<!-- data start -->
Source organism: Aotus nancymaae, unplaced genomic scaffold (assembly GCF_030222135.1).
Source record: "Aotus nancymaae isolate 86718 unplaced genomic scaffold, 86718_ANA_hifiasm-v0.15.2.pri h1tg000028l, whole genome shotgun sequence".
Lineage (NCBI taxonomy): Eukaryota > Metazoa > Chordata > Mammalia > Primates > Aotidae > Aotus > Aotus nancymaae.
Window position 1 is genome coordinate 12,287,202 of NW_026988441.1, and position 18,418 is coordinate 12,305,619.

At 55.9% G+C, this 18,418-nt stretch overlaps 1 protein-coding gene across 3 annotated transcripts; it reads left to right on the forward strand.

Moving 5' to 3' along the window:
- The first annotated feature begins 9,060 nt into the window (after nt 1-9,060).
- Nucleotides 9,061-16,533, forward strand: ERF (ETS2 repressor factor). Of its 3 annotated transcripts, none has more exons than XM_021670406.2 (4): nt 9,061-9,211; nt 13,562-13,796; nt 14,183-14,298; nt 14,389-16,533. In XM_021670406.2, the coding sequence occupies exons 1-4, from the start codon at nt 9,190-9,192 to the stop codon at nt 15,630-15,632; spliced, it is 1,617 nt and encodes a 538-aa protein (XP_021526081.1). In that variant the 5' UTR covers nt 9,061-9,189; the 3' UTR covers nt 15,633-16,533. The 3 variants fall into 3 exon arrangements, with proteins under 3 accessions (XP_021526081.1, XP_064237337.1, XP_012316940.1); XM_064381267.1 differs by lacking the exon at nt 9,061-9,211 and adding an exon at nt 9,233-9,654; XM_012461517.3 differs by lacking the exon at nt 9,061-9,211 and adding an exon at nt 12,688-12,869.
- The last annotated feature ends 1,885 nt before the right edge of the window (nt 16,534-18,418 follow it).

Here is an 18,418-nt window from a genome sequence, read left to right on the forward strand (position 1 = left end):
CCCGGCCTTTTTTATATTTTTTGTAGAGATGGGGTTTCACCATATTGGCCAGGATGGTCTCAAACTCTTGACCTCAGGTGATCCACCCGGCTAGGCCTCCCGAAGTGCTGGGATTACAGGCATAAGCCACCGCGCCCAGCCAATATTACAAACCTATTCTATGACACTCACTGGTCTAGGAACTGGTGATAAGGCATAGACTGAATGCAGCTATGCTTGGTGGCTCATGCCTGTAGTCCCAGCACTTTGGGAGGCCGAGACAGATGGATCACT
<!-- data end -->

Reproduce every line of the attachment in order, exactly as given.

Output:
Source organism: Aotus nancymaae, unplaced genomic scaffold (assembly GCF_030222135.1).
Source record: "Aotus nancymaae isolate 86718 unplaced genomic scaffold, 86718_ANA_hifiasm-v0.15.2.pri h1tg000028l, whole genome shotgun sequence".
Lineage (NCBI taxonomy): Eukaryota > Metazoa > Chordata > Mammalia > Primates > Aotidae > Aotus > Aotus nancymaae.
Window position 1 is genome coordinate 12,287,202 of NW_026988441.1, and position 18,418 is coordinate 12,305,619.

At 55.9% G+C, this 18,418-nt stretch overlaps 1 protein-coding gene across 3 annotated transcripts; it reads left to right on the forward strand.

Moving 5' to 3' along the window:
- The first annotated feature begins 9,060 nt into the window (after nt 1-9,060).
- Nucleotides 9,061-16,533, forward strand: ERF (ETS2 repressor factor). Of its 3 annotated transcripts, none has more exons than XM_021670406.2 (4): nt 9,061-9,211; nt 13,562-13,796; nt 14,183-14,298; nt 14,389-16,533. In XM_021670406.2, the coding sequence occupies exons 1-4, from the start codon at nt 9,190-9,192 to the stop codon at nt 15,630-15,632; spliced, it is 1,617 nt and encodes a 538-aa protein (XP_021526081.1). In that variant the 5' UTR covers nt 9,061-9,189; the 3' UTR covers nt 15,633-16,533. The 3 variants fall into 3 exon arrangements, with proteins under 3 accessions (XP_021526081.1, XP_064237337.1, XP_012316940.1); XM_064381267.1 differs by lacking the exon at nt 9,061-9,211 and adding an exon at nt 9,233-9,654; XM_012461517.3 differs by lacking the exon at nt 9,061-9,211 and adding an exon at nt 12,688-12,869.
- The last annotated feature ends 1,885 nt before the right edge of the window (nt 16,534-18,418 follow it).

Here is an 18,418-nt window from a genome sequence, read left to right on the forward strand (position 1 = left end):
CCCGGCCTTTTTTATATTTTTTGTAGAGATGGGGTTTCACCATATTGGCCAGGATGGTCTCAAACTCTTGACCTCAGGTGATCCACCCGGCTAGGCCTCCCGAAGTGCTGGGATTACAGGCATAAGCCACCGCGCCCAGCCAATATTACAAACCTATTCTATGACACTCACTGGTCTAGGAACTGGTGATAAGGCATAGACTGAATGCAGCTATGCTTGGTGGCTCATGCCTGTAGTCCCAGCACTTTGGGAGGCCGAGACAGATGGATCACT